Abstract Communication is ubiquitous in biology, and agreement on terms essential for scientific progress. Yet there is no agreed definition of biological communication. Definitions couched in terms of adaptation are often used, but there is significant variability in exactly which criteria are invoked. An alternative is to define communication in terms of information transfer. This article reviews the merits of these approaches, and argues that the former is to be preferred, so long as we demand that both the signal and the response be adaptive, rather than just one or the other, as is common. Specific concerns with the definition are addressed, and it is then explained why an account of communication predicated on information transfer is necessarily derivative upon such an approach. Other alternatives and some variants of the adaptationist definition are also briefly discussed.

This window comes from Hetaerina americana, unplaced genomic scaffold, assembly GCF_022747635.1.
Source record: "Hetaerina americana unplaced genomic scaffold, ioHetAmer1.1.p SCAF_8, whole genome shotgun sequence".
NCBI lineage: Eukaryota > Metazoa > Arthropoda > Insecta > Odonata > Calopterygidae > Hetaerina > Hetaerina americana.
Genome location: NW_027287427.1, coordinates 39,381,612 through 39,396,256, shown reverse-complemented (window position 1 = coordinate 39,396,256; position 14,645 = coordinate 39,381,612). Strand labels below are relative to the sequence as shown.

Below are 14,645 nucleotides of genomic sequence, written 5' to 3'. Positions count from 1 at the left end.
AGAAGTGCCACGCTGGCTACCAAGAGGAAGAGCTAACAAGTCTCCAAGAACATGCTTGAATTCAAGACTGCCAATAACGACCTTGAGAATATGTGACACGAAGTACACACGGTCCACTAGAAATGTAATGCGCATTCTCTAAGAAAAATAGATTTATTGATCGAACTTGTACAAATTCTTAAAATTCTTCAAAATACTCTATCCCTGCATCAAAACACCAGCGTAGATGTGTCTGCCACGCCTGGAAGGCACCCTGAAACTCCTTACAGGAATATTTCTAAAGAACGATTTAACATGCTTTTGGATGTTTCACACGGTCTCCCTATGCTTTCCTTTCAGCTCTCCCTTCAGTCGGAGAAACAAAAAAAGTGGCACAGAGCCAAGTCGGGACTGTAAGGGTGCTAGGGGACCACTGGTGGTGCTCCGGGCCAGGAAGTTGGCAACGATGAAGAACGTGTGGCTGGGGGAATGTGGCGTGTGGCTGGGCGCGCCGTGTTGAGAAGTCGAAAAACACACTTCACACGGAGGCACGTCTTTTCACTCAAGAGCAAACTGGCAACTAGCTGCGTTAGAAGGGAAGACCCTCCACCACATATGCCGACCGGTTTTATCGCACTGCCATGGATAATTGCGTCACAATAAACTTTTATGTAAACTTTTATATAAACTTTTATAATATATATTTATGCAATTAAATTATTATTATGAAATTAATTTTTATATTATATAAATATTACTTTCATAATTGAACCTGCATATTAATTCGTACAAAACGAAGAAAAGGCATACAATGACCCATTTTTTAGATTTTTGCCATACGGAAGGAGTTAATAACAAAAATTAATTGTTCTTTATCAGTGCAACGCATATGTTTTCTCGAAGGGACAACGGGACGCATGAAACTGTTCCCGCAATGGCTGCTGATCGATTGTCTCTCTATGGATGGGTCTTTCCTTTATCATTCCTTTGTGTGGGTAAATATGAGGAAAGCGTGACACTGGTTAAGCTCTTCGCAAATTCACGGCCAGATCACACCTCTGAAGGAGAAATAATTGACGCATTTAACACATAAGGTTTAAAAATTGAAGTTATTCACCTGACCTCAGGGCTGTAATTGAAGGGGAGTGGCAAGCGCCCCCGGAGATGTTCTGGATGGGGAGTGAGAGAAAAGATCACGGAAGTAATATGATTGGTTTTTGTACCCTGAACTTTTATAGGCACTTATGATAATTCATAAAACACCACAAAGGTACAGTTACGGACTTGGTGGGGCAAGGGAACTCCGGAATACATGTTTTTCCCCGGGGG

- animal signals